How does this relate back to musical spaces of learning amidst inter-group conflict? The majority of Israeli-Palestinian peacebuilding and reconciliation educational organizations exist within the structure of non-formal education, meaning that they exist outside of the formal school system, but have some type of structured learning, largely with an emphasis on experiential learning. In any of these educational youth programs, music or not, each has the potential to either be mis-educative or lead to further growth depending on its structure and pedagogy. “The belief that all genuine education comes about through experiences does not mean that all experiences are genuinely or equally educative.” (Dewey, 2007, p.25) Some experiences can be “mis-educative” (Dewey, 2007), and any experience that is mis-educative “has the effect of arresting or distorting the growth of further experience.” (Dewey, 2007, p.25) Of course the obvious choice is: we would all like for our programs to lead to further growth. Yet, the chances of this happening is connected to our ability to foster quality experiences dependent on:
- “an immediate aspect of agreeableness or disagreeableness” (Dewey, 2007, p.27)
- “its influence upon later experiences” (Dewey, 2007, p.27)
If inter-group power dynamics manifesting in the representation of who is speaking over another, constant use of the dominating language in the group, speaking in a language not everyone understands equally, and control of one ethnicity group in decision-making processes within the group over the other ethnicity, are not identified, challenged, and disrupted, quality of experiences will be lost and be unequal. Practitioner-educators and staff personnel cannot just learn to be aware of what are these dynamics. A critical, youth-centered pedagogy and structure must be adopted, and even beyond that, implemented with Paulo Freire’s critical ingredients of love, care, humility, and solidarity.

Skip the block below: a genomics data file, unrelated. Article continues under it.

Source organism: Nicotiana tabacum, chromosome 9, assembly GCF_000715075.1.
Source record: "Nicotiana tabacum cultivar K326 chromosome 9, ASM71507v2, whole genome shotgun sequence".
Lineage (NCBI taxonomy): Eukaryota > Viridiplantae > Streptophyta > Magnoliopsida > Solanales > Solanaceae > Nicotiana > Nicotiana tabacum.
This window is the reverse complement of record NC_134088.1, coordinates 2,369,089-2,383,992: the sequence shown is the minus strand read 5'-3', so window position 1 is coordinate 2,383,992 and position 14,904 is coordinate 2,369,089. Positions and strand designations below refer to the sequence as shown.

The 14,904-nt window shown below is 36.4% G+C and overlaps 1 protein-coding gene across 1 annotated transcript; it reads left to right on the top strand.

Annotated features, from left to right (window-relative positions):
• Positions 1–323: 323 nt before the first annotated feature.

Like most uncharted educational territory, new questions bubble to the surface, such as: what is a “quality-of-experience” educational structure for a music peacebuilding/reconciliation education program? What should dialogue look like? How should understanding and knowledge be assessed? What is considered a successful program? All of these questions could be answered differently by different organizations depending on context. No matter the context though, addressing power dynamics and the experiences of learning within the bounds of the program, and considering experiences of learning outside of the program occurring simultaneously, are nonnegotiable. In the words of Dewey, “A principle responsibility of educators is that they not only be aware of the general principle of the shaping of actual experience by environing conditions, but that they also recognize in the concrete what surroundings are conducive to having experiences that lead to growth.” (Dewey, 2007, p.40) This is even more crucial in peacebuilding and reconciliation educational organizations to challenge existing power dynamics while also transforming violent conflict. Ultimately, one cannot be won without the other.
Within a protracted conflict, cycles of violence and systemic injustice are reoccurring everyday, often affecting Israelis and Palestinians in disproportionate ways. As the conflict continues to spiral, its affect takes a toll on each ethnicities’ socialization. It is the duty of peacebuilding and reconciliation educational organizations of all mediums to disrupt this socialization of separation, segregation, violence, hate, and incitement by using a critical pedagogy in education to foster new structures and frameworks of equality, freedom, rights, and dignity. After all, education is not synonymous with socialization (Hansen, 2010), whereas the opposite is the case of socialization, which creates and informs experiences of learning, both of quality and mis-educative.